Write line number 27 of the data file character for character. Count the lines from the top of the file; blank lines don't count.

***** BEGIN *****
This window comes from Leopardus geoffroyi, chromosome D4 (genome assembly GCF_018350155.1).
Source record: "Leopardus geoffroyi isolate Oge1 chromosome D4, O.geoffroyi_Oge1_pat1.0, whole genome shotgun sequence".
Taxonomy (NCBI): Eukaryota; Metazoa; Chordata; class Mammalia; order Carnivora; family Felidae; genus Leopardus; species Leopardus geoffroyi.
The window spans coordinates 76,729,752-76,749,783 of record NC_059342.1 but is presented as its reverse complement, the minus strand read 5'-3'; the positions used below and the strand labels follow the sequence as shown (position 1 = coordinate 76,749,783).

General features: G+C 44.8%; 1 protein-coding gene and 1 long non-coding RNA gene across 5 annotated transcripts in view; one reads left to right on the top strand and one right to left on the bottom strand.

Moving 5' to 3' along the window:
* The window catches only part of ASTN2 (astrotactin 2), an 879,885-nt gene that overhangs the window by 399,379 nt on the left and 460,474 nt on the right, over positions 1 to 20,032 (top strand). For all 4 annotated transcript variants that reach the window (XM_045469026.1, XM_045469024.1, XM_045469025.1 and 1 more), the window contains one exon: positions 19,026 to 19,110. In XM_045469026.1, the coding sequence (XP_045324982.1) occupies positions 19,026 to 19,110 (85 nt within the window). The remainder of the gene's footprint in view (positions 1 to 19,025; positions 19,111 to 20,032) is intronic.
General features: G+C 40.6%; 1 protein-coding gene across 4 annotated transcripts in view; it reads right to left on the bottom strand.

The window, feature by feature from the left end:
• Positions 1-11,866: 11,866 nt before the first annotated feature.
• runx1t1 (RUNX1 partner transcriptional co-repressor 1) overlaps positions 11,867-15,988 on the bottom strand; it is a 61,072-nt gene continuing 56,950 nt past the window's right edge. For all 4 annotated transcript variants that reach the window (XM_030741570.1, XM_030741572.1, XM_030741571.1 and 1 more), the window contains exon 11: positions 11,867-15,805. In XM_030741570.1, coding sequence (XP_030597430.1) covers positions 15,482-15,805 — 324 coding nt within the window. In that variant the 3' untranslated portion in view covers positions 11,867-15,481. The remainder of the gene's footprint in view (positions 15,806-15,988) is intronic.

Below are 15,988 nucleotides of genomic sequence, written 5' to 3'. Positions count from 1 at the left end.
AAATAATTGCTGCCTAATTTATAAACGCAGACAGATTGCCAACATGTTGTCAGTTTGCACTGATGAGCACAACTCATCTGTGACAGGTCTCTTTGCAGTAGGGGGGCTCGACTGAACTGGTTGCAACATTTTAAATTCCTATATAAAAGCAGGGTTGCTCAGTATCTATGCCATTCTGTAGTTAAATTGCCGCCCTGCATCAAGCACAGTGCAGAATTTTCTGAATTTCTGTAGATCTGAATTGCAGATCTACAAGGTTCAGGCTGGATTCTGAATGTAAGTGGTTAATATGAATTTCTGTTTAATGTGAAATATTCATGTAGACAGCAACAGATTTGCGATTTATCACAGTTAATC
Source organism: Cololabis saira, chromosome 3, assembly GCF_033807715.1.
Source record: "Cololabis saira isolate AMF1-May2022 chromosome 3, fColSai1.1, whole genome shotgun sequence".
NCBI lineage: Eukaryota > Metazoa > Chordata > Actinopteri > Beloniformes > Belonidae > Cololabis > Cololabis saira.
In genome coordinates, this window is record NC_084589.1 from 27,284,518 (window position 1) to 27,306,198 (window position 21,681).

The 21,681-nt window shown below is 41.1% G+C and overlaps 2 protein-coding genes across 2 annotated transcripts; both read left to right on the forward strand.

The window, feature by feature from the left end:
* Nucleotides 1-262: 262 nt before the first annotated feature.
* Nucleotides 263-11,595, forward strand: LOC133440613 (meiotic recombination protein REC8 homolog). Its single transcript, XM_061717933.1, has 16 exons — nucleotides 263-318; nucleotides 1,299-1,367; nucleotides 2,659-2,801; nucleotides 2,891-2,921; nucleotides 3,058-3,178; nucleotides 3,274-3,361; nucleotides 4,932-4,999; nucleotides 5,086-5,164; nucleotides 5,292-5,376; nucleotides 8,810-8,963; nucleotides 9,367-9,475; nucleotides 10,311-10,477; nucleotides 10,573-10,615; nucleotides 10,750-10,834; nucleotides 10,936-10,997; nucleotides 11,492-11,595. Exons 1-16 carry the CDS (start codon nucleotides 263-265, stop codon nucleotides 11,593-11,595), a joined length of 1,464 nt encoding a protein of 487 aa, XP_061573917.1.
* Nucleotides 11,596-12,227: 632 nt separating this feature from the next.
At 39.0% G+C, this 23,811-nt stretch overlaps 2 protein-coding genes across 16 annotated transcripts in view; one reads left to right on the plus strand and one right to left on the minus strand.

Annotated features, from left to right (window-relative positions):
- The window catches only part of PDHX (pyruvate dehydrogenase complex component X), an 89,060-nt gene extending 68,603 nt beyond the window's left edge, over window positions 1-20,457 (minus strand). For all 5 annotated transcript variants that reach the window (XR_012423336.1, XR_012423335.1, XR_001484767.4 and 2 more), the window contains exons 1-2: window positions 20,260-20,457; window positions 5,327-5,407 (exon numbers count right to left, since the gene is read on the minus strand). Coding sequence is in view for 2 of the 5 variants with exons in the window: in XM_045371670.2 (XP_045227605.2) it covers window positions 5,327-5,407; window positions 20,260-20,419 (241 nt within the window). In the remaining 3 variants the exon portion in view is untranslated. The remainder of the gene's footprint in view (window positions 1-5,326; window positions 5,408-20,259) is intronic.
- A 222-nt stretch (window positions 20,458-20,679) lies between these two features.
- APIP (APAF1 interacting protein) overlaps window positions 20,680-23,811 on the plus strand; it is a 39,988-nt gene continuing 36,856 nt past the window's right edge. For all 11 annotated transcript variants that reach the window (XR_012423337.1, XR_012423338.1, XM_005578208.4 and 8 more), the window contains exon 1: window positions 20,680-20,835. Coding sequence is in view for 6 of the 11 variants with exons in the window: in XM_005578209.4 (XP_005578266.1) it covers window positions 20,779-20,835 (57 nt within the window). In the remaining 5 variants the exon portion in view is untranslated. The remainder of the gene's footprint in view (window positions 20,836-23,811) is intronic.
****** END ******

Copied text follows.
- APIP (APAF1 interacting protein) overlaps window positions 20,680-23,811 on the plus strand; it is a 39,988-nt gene continuing 36,856 nt past the window's right edge. For all 11 annotated transcript variants that reach the window (XR_012423337.1, XR_012423338.1, XM_005578208.4 and 8 more), the window contains exon 1: window positions 20,680-20,835. Coding sequence is in view for 6 of the 11 variants with exons in the window: in XM_005578209.4 (XP_005578266.1) it covers window positions 20,779-20,835 (57 nt within the window). In the remaining 5 variants the exon portion in view is untranslated. The remainder of the gene's footprint in view (window positions 20,836-23,811) is intronic.